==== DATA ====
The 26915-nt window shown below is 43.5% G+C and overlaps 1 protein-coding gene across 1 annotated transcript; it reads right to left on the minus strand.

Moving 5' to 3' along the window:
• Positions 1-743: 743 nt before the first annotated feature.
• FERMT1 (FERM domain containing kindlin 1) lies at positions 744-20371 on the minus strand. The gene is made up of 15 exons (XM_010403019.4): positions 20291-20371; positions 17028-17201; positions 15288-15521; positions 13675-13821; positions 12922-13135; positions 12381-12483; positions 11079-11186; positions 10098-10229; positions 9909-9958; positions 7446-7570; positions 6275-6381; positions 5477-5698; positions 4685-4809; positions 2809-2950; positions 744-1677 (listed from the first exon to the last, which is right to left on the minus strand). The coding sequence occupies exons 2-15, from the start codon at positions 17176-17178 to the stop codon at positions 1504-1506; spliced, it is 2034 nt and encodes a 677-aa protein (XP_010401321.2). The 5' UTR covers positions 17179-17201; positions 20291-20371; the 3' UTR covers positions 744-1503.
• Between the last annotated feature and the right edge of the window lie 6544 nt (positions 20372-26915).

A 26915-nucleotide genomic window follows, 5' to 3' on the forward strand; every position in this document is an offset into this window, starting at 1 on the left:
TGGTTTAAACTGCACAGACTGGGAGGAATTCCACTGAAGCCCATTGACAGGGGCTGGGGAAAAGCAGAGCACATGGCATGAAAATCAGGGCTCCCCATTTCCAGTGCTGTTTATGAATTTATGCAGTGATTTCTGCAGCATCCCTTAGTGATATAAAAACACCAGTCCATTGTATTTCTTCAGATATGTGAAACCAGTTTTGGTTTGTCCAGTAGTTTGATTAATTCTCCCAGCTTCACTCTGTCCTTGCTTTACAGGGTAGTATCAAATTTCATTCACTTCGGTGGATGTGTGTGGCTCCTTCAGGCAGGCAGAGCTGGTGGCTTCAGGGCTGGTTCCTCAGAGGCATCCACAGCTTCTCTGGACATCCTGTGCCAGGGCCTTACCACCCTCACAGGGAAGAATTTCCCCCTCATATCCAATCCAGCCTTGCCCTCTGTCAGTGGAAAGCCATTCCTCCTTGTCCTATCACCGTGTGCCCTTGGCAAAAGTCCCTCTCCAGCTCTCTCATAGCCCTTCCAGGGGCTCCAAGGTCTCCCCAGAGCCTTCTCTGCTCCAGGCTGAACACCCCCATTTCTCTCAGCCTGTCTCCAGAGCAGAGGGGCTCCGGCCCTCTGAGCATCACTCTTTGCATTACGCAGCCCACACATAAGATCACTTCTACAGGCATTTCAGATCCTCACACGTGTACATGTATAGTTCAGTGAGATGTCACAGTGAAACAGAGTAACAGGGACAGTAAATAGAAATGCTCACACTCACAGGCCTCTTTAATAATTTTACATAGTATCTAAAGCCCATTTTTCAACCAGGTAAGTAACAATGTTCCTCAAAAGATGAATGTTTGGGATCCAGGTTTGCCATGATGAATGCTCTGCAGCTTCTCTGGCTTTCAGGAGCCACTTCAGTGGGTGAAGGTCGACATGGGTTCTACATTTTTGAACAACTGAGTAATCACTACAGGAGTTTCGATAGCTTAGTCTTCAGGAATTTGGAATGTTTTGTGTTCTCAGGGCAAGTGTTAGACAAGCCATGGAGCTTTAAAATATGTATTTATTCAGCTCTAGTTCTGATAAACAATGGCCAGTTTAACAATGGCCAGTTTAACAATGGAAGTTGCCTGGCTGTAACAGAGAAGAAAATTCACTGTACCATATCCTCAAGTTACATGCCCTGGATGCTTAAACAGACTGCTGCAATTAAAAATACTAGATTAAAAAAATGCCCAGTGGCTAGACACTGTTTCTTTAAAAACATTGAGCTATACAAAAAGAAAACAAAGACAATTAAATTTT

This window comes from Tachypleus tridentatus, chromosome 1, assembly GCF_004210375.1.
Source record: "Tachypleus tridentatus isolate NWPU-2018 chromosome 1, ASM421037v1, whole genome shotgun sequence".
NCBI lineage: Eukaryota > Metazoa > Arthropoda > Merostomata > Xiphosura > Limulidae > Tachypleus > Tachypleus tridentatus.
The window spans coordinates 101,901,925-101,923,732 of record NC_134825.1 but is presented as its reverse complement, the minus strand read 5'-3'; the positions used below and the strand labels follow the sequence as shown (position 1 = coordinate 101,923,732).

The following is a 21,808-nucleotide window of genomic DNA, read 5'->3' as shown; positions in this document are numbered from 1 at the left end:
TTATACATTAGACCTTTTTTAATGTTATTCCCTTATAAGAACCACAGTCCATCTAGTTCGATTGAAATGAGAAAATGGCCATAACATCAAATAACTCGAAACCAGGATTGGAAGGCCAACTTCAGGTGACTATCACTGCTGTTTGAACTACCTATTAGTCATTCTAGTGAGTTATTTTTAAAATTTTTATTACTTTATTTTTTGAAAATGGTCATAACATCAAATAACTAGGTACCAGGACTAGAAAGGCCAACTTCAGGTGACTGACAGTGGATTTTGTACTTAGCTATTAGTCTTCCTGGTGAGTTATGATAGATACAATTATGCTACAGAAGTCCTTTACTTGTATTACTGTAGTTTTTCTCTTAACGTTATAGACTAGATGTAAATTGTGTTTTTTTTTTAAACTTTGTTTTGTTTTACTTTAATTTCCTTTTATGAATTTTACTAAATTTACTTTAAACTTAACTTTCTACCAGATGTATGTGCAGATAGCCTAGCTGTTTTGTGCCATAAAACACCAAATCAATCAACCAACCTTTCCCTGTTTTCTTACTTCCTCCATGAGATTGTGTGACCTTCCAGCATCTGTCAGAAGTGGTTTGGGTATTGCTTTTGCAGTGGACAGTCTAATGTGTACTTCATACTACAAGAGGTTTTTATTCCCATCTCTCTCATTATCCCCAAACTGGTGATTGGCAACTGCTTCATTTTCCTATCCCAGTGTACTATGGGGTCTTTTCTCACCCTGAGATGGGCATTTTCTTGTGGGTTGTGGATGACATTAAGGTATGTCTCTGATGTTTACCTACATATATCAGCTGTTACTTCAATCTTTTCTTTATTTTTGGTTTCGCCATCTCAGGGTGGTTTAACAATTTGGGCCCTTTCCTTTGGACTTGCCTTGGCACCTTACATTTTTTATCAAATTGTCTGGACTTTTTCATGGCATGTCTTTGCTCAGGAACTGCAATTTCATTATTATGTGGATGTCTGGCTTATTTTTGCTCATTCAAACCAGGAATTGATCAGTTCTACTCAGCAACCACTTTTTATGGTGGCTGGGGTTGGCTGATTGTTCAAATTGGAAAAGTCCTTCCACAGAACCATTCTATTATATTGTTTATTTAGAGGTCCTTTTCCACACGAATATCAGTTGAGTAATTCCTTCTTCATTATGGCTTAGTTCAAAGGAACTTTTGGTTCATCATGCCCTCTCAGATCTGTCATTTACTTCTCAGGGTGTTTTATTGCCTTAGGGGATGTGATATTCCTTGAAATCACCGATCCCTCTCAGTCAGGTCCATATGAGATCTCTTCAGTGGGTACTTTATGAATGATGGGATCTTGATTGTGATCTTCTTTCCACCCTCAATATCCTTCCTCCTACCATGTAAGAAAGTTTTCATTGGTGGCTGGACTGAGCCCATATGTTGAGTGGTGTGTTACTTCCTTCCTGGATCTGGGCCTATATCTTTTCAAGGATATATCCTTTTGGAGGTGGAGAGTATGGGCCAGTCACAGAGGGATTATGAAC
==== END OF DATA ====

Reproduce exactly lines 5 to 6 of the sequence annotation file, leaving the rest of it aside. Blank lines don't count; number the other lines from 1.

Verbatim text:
• Between the last annotated feature and the right edge of the window lie 6544 nt (positions 20372-26915).

A 26915-nucleotide genomic window follows, 5' to 3' on the forward strand; every position in this document is an offset into this window, starting at 1 on the left: